King of Dumpling in the Sunset is a fresh revelation of handmade deliciousness
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As kingdoms go, Kingdom of Dumpling is a rather Lilliputian affair a runt, actually, if that word can be used in conjunction with "kingdom." Dumplings are small objects, of course, even the Bavarian ones made from potatoes, also known as knödel, and they seem even smaller when described in the singular. Kingdom of Dumpling? Is there only one kind of dumpling, or only one permitted per customer, or (our worst-case scenario) only one of one kind permitted per customer? The answers are No, No, and No but I leap ahead.
The Kingdom (an adjunct of Kingdom of Chinese Dumpling, on Noriega) opened last spring, in the snug Sunset space once occupied by the excellent David's Kitchen. That restaurant was a culinary multilinguist, fluent in the major idioms of east and southeast Asian cuisines; it was like a miniature Straits Cafe. The new place has retained much of that spirit, right down to the Magic Marker board that hangs above one corner of the dining room proclaiming the day's specials, such as duck curry. David's Kitchen offered a similar dish, if I remember rightly.
What is different is the massive infusion of dumplings, steamed buns, and general dim-summery. If you're a haunter of noodle bars, this is an alternate universe. It's as if some restaurant geneticist created a hybrid by mixing the DNA of a pan-Asian place and a dim sum house and did so in a space that would feel crowded with a dozen people inside. But the space is still an attractive shade of creamy yellow, the tables and chairs are comfortable, and the food is excellent.
The truly fresh, handmade Chinese dumpling is a revelation, when you actually find one and bite into it. KoD's are warm and juicy inside their soft pouches of dough; eating one is like biting into a piece of perfectly fresh fruit that's been warmed by the sun, except the flavors aren't fruity but (in the main) meaty, with generous tweakings of ginger and garlic. I liked the pork dumpling with napa cabbage ($5.95) slightly better than the chicken dumpling with corn ($6.45), mainly because the chicken didn't assert itself with quite the same quiet sensuousness as the pork, and the peak-of-the-season corn was a little too sweet. But either way, you get a dozen for about six bucks, and the individual dumplings aren't small.
The appeal of warm food is primal does the heat sound an ancient echo of fresh kill? but cold dishes have their own charms, especially when they're as tasty as KoD's. Marinated seaweed salad ($3.95) is a treat I associate with Japanese restaurants, but KoD's is just as good, if in a quite different way. The seaweed itself, for starters, isn't a mass of green, crinkled threads but a bowlful of what look like julienne poblano peppers, or perhaps tiny eels that have only just stopped writhing. And while Japanese seaweed salads are typically dressed with some form of ponzu sauce, KoD's carries another charge, more savory and with less citrus-tart balance.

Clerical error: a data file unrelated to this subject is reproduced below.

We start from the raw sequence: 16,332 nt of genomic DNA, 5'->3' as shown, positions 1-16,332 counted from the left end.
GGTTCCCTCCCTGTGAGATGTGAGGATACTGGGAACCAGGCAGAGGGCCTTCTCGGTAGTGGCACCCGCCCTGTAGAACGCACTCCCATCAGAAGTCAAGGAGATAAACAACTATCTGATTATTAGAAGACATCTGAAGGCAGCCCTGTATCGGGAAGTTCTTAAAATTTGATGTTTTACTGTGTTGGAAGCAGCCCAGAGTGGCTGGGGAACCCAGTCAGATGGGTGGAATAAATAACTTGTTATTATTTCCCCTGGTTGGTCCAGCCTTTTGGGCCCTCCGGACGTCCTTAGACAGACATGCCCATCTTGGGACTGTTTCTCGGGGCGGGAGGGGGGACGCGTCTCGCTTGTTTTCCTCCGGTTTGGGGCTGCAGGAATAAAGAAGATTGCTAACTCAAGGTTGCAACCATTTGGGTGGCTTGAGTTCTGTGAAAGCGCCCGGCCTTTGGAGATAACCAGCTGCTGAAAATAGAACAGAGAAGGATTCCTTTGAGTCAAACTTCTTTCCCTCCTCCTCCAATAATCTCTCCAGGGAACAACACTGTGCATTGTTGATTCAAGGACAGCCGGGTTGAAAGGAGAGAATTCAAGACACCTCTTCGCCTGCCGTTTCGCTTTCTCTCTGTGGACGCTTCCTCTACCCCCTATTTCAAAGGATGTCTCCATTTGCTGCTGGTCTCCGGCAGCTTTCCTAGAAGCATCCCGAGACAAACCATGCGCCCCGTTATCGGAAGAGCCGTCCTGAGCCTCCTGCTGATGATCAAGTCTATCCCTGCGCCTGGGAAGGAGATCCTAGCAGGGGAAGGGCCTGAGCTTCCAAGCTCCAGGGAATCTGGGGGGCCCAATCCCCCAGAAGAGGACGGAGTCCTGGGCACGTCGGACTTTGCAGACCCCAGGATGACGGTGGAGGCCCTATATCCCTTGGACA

A salad of bean stick ($4.95) consisted of flaps of bean curd corrugated, like Ruffles potato chips and tossed with plenty of chopped cilantro. With some minced garlic and grated ginger, this simple ensemble became addictive, and the fact that was served cold not cold, really, more on the low end of room temperature faded from one's consciousness, bite by bite.
More minced garlic was assigned to enliven crispy lotus root ($5.95), an enormous platter of cream-colored disks punctuated by vacuole-like interior spaces. I had the brief sense of examining a cross-section of bacteria under a microscope. The root sections themselves were indeed tender-crispy, as if they'd been briefly stir-fried, steamed, or otherwise tenderly handled; lotus root is really a starchy rhizome, and while some authorities compare it to potato, it reminded me of a cross between jicama and daikon. The root is rich in various vitamins and minerals as well as dietary fiber and is widely enjoyed throughout east Asia.
XO sauce, as browsers at Asian markets may know, is an irresistible, if pricey, confection a lumpy paste of dried seafood (including shrimp and scallop) along with various seasonings and degrees of chili heat. It's quite good right out of the jar, as I am embarrassed to say I know from personal (though not recent) experience. How much better, though, to use the precious XO to flavor a dish like beef chow fun ($6.95), a Cantonese festival of wide noodles, strips of tender meat, and bean sprouts. The color palette here was a little too thoroughly earthen to be ideal, but the glistening of the noodles and beef did bring a bit of joy to the eye.
It's not surprising that a restaurant serving food this tasty, interesting, and carefully prepared at such modest prices should attract young people, nor that given the restaurant's location deep in the Sunset District so many of those young people should appear to be of Asian ancestry. Their presence suggests that some kind of college or university campus must lie nearby, but we couldn't think of one. City College? Not too close. San Francisco State? Closer, though hardly at hand. The Sunset might be a neighborhood not a kingdom, but it's a pretty good-sized neighborhood that shows signs of reinvention and renewal and now it has a place where you can eat like a king, for a lot less than the king's ransom.
KINGDOM OF DUMPLING
Daily, 10 a.m.9:30 p.m.
1713 Taraval, SF
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